The most interesting choice in the comic is the use of quotes from a variety of comics creators, philosophers, and religious figures uttered from the perspective of the Watcher. McDonnell cites everyone from Henry David Thoreau to Carl Jung and Eckhart Tolle. Tolle in particular is perhaps the origin of many of the religious allusions in the story, blending existential questions with a divine sense of purpose and moral clarity. McDonnell is able to seamlessly move between 60s superhero dialogue and new age proverbs in a way that again straddles the line between adulthood and childhood.

In posing these questions and quotes to a child’s heroes, McDonnell is trying to articulate what exactly the morals, character and expectations of superheroes are, and how a child might understand their emotions and conflicts. The story never feels like it’s speaking down to its audience, nor is it over indulging in intellectual jargon. Rather, there is a loving approach here of trying to bring out the essence of what the life and death battles of the universe in a Marvel comic might mean in a more human way. If Galactus makes us feel like the world is ending, what is that feeling in service too? 

Dr. Doom and Reed Richards appropriately take center stage here. While the Watcher is our guide, he serves more as the audience’s point of view. Reed and Doom, on the other hand, progress through the comic book reading experience and use the knowledge of the reader to inform their choices. Reed ultimately comes to terms with his own guilt over the accident that created the Fantastic Four in the first place, and Doom is forced to reconcile with the insecurities that drive him. The two characters function as the embodiment of both our knowledge and power in service to negativity and positivity. They are two sides of the same coin.

The confrontations between Reed and Doom allow for some fun interactions. Reed is allowed to travel the comics universe and experience everything from Romance Comics covers to a classic Marvel No-Prize. In these travels, there is an air of nostalgia for how reading Marvel comics used to feel, with careful attention to the details of comics ads and the often overly heavy Stan Lee-style narration. There is both humor and a touching representation of how our humanity is played out between aliens, superheroes and cosmic entities.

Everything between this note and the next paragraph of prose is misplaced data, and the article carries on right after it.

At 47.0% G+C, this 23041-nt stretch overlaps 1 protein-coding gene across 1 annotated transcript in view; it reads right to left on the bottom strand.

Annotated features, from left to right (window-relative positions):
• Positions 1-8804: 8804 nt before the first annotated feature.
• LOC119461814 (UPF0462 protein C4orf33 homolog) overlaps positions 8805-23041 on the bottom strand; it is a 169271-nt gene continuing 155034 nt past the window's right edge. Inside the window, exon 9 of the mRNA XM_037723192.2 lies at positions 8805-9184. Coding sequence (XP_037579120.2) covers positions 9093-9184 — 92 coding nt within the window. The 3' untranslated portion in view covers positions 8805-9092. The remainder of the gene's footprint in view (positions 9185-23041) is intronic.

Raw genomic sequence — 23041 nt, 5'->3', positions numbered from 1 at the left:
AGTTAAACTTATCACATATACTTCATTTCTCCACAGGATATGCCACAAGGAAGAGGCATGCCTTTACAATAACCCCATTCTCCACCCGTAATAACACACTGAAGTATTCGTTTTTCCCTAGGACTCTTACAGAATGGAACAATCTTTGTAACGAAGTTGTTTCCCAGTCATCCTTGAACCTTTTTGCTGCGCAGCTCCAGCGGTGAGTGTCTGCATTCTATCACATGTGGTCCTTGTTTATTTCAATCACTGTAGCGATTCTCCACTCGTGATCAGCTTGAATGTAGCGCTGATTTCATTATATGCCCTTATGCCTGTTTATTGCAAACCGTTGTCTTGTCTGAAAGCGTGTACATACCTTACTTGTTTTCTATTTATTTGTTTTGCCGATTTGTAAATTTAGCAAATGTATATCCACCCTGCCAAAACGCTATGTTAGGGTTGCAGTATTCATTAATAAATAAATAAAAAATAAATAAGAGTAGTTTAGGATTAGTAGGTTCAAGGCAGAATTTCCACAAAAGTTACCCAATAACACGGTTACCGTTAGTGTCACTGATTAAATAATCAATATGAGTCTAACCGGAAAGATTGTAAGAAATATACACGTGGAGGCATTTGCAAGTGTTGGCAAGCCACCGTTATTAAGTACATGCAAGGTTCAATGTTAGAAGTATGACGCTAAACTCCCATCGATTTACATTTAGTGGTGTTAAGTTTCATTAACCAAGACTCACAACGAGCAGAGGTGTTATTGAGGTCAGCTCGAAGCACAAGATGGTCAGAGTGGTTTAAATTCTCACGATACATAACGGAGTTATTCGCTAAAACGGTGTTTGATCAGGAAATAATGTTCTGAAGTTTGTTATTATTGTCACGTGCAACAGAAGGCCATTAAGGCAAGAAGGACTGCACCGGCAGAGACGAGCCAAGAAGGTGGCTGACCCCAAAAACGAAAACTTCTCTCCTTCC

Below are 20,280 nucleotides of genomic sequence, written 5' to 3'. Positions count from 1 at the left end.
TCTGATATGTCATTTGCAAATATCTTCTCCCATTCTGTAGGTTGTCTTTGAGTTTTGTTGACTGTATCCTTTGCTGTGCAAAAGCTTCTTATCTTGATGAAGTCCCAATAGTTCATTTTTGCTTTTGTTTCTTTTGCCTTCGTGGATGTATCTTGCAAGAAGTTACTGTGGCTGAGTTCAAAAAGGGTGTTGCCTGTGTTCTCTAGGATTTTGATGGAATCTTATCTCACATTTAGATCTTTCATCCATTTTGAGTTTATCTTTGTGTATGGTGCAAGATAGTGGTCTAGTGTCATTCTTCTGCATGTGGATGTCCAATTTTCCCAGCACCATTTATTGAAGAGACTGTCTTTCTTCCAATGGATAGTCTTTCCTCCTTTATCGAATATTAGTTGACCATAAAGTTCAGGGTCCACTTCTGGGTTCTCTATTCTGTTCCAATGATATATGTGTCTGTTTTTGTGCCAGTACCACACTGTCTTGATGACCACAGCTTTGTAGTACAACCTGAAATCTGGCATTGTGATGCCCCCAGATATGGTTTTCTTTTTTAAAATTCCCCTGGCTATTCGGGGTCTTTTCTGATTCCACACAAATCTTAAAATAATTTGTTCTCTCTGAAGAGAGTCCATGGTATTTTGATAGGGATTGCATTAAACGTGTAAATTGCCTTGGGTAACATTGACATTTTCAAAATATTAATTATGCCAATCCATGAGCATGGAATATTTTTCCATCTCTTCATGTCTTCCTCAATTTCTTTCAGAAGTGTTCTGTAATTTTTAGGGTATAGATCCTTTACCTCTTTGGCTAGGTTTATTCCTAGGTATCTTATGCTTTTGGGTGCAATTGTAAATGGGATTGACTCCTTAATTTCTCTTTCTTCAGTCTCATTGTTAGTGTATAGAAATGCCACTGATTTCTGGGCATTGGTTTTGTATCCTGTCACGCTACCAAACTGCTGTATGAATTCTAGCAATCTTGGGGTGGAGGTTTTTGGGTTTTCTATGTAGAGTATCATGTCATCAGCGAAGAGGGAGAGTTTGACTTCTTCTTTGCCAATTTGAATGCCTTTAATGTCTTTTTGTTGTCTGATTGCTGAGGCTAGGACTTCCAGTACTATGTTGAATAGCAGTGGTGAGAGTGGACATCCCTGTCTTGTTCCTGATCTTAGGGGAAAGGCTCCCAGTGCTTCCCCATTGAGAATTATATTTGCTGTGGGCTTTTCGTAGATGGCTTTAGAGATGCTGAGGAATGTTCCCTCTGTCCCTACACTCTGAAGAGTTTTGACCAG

McDonnell’s The Super Hero’s Journey is another win for the MarvelArts line. It takes a unique artistic approach to gently guide us through the experience of being a comic book fan, while at the same time pushing the characters to confront the human flaws and aspirations that created them in the first place. The repurposing and blending of classic art with McDonnell’s own style makes for some of the most unique art in a Marvel comic, and the philosophical underpinning of the story and the Watcher’s perspective drive home the larger than life questions that drive us to create heroes and villains in the first place.

Verdict: BUY

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The Super Hero’s Journey is available now!

An earlier version of this review incorrectly listed the designer of the book. It was designed by Shawn Dahl.